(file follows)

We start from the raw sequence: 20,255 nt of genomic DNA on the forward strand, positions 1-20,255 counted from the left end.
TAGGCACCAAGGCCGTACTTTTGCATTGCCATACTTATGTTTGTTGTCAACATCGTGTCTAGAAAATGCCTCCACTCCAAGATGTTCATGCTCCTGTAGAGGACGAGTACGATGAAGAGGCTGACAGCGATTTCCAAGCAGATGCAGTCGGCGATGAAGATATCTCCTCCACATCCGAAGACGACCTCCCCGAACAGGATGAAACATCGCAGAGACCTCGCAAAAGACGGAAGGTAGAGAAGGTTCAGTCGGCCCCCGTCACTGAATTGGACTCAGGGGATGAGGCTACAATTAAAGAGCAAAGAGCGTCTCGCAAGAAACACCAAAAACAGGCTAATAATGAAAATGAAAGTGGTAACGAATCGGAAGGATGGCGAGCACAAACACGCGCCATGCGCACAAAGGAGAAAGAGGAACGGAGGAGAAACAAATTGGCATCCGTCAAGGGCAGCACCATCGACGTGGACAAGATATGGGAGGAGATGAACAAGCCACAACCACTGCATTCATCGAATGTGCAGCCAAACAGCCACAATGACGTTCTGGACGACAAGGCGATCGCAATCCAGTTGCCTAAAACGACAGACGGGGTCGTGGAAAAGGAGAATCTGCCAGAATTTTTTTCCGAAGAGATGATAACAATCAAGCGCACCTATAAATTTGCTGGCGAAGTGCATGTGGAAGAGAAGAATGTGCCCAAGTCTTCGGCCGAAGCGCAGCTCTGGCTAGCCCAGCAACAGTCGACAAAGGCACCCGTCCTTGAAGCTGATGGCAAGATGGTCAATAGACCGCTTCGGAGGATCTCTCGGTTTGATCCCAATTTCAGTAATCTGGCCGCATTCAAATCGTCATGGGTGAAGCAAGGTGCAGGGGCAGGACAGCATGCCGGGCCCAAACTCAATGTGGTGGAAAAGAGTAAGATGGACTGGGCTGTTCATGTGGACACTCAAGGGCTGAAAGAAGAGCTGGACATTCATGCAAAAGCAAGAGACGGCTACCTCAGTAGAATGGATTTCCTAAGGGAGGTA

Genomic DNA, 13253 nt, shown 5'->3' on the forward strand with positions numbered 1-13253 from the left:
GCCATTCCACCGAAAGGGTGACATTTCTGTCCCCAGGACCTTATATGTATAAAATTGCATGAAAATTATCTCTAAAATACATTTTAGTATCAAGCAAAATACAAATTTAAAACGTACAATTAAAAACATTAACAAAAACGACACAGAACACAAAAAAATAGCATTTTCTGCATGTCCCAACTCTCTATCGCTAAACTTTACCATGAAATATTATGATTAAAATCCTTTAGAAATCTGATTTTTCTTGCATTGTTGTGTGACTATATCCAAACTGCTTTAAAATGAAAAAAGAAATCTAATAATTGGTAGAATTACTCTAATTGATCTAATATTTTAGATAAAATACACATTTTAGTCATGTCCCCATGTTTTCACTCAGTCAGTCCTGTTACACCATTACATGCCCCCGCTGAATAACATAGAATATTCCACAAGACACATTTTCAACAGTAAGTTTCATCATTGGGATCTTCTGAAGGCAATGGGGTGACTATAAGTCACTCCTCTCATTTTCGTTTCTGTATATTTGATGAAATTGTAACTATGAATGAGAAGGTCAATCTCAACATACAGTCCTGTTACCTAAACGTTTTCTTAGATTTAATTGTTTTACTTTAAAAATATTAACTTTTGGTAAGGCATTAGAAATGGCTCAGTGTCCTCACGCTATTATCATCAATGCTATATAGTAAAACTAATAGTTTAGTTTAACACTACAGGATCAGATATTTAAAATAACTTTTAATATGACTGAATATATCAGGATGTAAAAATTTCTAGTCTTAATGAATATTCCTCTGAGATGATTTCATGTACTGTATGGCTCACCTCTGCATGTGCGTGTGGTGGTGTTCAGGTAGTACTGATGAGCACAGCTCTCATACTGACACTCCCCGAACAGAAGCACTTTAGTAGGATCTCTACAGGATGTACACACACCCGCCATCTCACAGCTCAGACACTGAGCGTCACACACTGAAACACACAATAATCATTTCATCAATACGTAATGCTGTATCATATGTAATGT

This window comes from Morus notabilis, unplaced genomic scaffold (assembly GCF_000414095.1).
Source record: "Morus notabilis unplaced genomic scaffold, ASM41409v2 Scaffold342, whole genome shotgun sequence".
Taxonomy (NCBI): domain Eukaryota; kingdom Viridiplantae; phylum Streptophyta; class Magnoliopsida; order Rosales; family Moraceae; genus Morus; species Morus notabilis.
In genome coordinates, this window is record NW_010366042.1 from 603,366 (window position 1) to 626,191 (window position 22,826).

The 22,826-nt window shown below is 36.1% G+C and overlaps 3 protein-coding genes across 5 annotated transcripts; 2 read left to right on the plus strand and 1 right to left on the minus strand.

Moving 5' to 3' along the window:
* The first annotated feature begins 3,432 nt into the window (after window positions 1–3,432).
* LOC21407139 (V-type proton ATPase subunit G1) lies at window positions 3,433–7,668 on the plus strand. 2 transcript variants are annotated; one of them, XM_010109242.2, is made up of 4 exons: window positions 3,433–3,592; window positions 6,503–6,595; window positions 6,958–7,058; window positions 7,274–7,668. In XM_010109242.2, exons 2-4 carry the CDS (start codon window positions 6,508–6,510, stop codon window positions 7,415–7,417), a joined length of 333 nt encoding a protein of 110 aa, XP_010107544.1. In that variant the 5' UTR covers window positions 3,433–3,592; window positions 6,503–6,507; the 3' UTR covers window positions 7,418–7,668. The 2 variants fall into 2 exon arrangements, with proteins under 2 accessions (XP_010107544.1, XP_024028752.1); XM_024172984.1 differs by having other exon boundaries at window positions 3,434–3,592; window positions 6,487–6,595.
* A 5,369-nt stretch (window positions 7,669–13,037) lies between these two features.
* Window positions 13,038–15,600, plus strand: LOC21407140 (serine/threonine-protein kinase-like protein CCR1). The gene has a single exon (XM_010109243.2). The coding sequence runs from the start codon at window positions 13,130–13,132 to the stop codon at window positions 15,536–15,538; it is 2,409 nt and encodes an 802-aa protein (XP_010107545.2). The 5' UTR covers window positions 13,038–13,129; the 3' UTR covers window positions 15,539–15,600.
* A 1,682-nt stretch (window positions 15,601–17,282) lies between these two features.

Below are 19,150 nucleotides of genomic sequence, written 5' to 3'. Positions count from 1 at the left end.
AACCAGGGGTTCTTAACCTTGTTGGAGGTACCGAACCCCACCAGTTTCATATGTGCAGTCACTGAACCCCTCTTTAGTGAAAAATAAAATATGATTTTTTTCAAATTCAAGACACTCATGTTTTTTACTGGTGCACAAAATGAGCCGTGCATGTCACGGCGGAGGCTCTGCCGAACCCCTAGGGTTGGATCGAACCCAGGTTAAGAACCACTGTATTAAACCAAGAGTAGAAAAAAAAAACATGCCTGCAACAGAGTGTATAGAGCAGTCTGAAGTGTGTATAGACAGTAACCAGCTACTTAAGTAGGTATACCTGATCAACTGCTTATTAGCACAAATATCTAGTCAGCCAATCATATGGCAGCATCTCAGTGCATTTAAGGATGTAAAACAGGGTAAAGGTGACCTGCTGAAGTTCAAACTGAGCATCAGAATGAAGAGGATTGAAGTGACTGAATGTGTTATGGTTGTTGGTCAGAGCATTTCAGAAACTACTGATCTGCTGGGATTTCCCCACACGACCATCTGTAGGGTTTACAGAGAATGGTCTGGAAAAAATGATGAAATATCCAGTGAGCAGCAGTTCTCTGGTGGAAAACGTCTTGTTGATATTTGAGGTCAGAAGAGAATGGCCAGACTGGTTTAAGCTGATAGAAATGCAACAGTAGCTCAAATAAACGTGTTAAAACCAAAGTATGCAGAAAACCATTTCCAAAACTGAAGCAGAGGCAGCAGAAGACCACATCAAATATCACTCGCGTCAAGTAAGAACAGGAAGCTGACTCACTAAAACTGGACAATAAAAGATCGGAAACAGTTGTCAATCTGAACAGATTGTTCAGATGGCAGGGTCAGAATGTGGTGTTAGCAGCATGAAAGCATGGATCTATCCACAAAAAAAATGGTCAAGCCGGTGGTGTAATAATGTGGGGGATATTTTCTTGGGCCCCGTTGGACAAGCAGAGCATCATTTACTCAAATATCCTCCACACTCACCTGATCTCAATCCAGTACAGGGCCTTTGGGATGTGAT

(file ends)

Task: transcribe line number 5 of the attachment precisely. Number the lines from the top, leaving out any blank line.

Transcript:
This window comes from Morus notabilis, unplaced genomic scaffold (assembly GCF_000414095.1).